I draw the attention of the House to bullying, in particular cyberbullying. Over the Christmas break, we heard of the tragic death of 14-year-old Amy "Dolly" Everett, who took her own life after experiencing online bullying. That was a tragic event. As a parent, I can not imagine the pain her family is experiencing. According to research undertaken by the Federal Parliament, one in every four students in Australian schools has been affected by bullying. The Centre for Adolescent Health states that children who are bullied are three times more likely to show depressive symptoms and nine times more likely to have suicidal thoughts.
Bullying imposes a potential cost on our health system, our social services and our criminal justice systembecause it is the fourth most common reason young people seek help. Perpetrators of bullying have a one in four chance of having a criminal record by the age of 30. Bullying is not a new problem and is something that most of us have experienced, whether it be at school, on the sports field or in the workplace. However, research indicates that it is no w increasing. Unfortunately for our children and young people, they must now navigate cyberbullying. It can be relentless and involve 24 hours a day of torment and abuse. Research indicates that the rate of cyberbullying is increasing, with one in 10 children being victims.
As adults, our workplaces have been protected by national anti-bullying laws—specifically, the Fair Work Act 2009 — to ensure that staff and volunteers do not experience bullying or harassment. If we do, we have human resources departments to handle it on our behalf. We also have apprehended violence orders to protect people in domestic and personal relationships who are on the receiving end of harassment, violence, intimidation and stalking. However, the water seems to get murky when it comes to bullying and cyberbullying. What happens when the offender is under the age of criminal responsibility? Does bullying constitute harassment, intimidation or discrimination? What if the bullying has contributed to or caused a child to take their life? Does it constitute manslaughter?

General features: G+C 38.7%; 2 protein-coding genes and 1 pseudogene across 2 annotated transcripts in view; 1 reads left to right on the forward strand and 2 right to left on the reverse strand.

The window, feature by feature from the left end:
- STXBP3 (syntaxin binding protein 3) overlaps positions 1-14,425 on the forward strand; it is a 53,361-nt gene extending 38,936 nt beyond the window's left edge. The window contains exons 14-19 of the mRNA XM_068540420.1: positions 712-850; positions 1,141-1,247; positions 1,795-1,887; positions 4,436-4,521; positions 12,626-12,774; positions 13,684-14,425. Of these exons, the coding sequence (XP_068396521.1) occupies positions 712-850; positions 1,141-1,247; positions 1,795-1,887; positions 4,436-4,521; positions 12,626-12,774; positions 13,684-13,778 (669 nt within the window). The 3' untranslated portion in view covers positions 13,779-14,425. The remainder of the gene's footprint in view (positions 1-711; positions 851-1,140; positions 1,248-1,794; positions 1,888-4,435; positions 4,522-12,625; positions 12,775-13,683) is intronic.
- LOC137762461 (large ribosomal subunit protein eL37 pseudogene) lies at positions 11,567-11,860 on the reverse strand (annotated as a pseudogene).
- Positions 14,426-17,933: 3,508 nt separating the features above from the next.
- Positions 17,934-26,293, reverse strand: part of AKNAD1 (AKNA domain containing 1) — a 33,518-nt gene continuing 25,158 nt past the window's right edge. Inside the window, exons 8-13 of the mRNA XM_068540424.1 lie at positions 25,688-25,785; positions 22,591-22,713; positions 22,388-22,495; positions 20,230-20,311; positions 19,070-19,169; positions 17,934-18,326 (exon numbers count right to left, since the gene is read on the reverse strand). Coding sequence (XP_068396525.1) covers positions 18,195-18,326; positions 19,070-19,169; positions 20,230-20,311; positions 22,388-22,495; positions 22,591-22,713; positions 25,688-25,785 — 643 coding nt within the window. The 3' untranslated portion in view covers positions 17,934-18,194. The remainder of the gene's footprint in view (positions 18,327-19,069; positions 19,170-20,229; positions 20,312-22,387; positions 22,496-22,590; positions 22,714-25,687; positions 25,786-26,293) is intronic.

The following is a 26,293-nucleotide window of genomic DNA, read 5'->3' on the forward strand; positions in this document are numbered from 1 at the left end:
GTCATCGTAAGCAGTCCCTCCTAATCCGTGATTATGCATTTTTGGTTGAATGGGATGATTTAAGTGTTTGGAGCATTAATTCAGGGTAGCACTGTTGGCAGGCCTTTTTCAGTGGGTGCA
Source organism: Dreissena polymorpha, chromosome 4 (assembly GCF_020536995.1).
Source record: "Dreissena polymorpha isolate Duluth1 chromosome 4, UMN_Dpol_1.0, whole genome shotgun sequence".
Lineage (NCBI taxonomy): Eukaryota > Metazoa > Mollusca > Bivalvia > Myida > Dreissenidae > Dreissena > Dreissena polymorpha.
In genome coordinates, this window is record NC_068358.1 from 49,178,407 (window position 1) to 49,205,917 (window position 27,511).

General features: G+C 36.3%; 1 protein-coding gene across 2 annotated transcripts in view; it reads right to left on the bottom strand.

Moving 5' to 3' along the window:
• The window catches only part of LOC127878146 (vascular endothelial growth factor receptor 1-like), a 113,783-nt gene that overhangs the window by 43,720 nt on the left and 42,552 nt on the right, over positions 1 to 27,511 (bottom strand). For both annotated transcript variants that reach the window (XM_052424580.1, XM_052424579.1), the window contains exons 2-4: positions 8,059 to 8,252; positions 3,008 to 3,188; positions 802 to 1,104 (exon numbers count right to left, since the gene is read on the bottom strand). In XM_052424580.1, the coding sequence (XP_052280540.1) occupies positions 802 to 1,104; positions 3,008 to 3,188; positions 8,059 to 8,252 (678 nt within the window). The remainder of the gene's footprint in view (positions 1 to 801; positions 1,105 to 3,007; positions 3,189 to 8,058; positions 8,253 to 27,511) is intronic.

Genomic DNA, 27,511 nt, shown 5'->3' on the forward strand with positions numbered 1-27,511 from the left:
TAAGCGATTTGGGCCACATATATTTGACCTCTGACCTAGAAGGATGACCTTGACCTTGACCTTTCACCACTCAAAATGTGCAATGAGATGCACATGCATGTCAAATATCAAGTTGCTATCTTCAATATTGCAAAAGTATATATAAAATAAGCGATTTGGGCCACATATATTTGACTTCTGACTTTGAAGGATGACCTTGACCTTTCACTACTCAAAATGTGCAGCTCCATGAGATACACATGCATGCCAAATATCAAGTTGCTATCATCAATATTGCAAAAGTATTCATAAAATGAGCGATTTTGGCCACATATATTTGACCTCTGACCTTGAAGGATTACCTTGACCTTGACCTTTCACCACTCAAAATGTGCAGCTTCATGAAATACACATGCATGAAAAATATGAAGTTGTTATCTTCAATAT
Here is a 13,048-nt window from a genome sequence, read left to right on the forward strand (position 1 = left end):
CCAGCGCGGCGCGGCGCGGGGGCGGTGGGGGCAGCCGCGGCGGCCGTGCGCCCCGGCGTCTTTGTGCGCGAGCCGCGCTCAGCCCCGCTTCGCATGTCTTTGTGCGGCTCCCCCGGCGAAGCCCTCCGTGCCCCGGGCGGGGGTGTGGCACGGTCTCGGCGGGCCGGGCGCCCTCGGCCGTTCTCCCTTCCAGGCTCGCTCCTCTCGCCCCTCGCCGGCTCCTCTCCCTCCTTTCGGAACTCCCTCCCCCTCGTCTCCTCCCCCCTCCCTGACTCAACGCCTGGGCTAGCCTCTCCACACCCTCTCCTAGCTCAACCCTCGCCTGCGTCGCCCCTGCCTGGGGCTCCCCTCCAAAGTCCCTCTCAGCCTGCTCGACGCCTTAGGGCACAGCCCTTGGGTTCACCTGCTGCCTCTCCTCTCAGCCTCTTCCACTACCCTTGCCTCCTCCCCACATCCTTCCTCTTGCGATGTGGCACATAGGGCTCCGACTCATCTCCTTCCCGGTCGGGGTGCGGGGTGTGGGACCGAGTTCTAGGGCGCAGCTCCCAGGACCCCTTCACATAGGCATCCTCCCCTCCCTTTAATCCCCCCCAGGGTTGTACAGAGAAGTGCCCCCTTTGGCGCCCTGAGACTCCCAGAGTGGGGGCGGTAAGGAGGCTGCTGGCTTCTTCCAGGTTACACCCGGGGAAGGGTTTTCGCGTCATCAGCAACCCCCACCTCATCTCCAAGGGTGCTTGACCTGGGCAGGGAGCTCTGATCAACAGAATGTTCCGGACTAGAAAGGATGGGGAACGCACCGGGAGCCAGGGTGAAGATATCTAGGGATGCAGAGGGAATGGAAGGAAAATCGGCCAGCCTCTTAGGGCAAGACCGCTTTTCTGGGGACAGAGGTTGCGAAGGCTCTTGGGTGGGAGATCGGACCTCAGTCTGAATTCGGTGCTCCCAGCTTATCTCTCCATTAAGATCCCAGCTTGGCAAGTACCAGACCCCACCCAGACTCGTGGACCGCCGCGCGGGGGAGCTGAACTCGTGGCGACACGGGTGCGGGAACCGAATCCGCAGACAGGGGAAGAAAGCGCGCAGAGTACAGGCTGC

My concern is whether we are doing enough to protect our children at such a vulnerable age from the heartache of bullying in all its forms. I know we have anti-bullying days and websites providing resources to help build resilience in our children. We also have national legislation to prevent discrimination based on race, disability or gender. Unfortunately, it appears that these initiatives and legislation, as good as they are, have not been enough. We have mandatory reporting for education and health care workers if they suspect that a child is being abused or neglected. What happens when that behaviour is at the hands of a peer in the schoolyard, or in a text message or on social media where the perpetrator can relentlessly inflict pain and trauma from the safety of their home and keyboard?
The Home Education Association saw an increase in registrations in New South Wales from 3,887 in 2016 to 4,661 in 2017. One reason for that is the incidence of children being bullied at school . Parents are looking for ways to protect their children. I heard about a young girl with Tourette's Syndrome whose parents took her out of school after persistent bullying. Despite the fact that she was being home schooled, she continued to receive horrific phone calls from her peers. We must take this problem seriously and do something about it for the future of our children, young people and the wellbeing of our State.
I want this Government to be on the right side of history. Let us not sit on our hands while we are unsure about how to tackle this issue . We owe it to our children and grandchildren to ensure that they grow up in this State safely and having fun and healthy experiences. We have seen the #metoo and #timesup movements, and more recently #neveragain, after the Parkland shooting in Florida. We should do our kids a favour and not wait for a social media hashtag and movement to occur. It is my hope that we can work together to prevent our children from having to lead the way through a social media movement by dealing with this issue and by treating it with the seriousness it deserves.